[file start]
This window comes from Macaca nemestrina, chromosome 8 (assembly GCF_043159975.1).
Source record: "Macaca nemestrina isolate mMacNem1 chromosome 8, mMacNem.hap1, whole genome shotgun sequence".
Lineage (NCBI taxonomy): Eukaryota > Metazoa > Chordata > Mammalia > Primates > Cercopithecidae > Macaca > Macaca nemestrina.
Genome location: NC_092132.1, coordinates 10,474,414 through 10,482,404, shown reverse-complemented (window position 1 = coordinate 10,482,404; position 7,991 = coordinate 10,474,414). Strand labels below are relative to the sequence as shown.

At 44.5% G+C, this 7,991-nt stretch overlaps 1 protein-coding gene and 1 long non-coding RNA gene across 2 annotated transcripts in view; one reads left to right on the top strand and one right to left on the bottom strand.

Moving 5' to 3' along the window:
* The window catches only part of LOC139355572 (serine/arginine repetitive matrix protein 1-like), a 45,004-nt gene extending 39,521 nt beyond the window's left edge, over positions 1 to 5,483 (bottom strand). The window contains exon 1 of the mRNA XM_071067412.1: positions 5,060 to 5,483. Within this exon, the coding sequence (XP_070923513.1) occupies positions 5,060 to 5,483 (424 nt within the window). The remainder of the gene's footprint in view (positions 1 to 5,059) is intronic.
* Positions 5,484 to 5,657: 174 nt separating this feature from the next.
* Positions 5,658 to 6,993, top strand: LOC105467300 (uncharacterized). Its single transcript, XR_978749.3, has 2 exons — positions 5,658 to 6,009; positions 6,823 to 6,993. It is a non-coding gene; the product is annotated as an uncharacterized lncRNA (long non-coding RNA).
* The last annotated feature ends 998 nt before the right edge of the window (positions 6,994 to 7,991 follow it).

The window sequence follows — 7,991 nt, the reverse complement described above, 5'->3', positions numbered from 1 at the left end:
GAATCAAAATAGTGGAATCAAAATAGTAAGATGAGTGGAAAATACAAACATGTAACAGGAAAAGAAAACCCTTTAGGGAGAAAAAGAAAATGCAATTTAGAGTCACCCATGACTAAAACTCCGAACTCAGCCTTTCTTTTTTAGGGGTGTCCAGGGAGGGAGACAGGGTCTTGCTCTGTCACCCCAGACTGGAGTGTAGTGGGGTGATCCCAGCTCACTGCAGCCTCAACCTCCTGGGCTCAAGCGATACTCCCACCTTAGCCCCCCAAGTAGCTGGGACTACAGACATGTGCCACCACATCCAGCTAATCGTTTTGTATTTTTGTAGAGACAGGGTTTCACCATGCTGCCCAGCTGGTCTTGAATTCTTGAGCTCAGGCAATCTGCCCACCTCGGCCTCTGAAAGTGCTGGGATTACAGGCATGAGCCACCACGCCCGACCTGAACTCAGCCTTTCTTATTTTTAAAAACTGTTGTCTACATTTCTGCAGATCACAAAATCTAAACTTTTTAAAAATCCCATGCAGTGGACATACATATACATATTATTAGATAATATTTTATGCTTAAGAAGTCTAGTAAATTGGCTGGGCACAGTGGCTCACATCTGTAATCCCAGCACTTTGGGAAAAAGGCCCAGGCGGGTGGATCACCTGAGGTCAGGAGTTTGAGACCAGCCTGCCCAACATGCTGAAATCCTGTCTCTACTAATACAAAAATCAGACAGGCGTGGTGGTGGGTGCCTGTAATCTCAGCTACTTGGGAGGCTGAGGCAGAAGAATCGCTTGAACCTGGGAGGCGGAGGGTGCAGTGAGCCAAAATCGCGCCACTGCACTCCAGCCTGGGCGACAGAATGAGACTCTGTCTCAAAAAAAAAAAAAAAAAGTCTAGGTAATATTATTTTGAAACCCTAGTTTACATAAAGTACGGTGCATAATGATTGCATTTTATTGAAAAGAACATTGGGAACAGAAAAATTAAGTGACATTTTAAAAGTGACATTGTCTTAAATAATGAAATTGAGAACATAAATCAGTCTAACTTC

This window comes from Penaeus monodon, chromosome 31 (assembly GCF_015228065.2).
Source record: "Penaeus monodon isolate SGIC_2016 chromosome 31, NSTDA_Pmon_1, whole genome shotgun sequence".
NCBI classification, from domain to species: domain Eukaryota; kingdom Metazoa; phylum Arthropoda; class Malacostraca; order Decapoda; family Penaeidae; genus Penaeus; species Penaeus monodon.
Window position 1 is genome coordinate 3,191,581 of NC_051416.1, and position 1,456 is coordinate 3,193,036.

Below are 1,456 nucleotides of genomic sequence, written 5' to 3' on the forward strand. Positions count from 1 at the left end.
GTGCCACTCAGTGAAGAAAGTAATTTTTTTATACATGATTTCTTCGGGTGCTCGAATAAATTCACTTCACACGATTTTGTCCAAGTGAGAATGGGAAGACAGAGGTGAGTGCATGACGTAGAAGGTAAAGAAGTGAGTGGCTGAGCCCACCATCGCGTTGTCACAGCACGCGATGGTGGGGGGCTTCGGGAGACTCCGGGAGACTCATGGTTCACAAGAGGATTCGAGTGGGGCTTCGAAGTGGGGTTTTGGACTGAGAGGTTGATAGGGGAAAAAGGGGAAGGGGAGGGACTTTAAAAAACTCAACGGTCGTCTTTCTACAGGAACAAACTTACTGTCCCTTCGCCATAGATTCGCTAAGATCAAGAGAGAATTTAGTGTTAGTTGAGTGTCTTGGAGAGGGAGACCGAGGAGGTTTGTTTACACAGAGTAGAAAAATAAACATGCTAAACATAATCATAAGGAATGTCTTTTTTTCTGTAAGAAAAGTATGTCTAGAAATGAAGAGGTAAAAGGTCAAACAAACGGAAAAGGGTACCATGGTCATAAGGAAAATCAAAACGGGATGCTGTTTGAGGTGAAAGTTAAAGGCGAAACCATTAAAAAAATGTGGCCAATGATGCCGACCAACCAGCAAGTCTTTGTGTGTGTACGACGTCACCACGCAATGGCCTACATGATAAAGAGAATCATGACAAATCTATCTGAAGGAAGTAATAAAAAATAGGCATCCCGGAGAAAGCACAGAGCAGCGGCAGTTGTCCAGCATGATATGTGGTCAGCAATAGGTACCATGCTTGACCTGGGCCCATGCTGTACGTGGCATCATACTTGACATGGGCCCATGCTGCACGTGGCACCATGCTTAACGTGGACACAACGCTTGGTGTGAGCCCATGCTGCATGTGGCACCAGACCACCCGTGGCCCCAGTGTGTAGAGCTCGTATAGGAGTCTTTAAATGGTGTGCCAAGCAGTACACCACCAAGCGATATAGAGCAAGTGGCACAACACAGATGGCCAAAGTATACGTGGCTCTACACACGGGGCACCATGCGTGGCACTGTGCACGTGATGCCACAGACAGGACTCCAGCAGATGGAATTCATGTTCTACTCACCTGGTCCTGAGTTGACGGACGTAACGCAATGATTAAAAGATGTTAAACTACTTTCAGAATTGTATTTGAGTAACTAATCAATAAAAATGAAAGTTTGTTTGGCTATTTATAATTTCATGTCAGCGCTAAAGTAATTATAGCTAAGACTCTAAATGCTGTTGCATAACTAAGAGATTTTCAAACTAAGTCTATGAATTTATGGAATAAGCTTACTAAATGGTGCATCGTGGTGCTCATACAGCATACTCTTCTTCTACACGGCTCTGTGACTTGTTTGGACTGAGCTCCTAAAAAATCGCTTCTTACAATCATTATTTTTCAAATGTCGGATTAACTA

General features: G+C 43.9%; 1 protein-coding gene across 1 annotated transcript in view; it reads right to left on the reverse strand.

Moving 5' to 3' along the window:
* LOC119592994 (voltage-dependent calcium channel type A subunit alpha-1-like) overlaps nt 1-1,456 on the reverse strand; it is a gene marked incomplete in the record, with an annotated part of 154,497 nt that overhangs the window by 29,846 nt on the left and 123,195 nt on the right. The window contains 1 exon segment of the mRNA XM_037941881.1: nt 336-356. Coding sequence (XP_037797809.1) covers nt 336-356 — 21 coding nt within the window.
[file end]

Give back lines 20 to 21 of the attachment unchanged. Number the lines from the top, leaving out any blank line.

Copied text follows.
Moving 5' to 3' along the window:
* LOC119592994 (voltage-dependent calcium channel type A subunit alpha-1-like) overlaps nt 1-1,456 on the reverse strand; it is a gene marked incomplete in the record, with an annotated part of 154,497 nt that overhangs the window by 29,846 nt on the left and 123,195 nt on the right. The window contains 1 exon segment of the mRNA XM_037941881.1: nt 336-356. Coding sequence (XP_037797809.1) covers nt 336-356 — 21 coding nt within the window.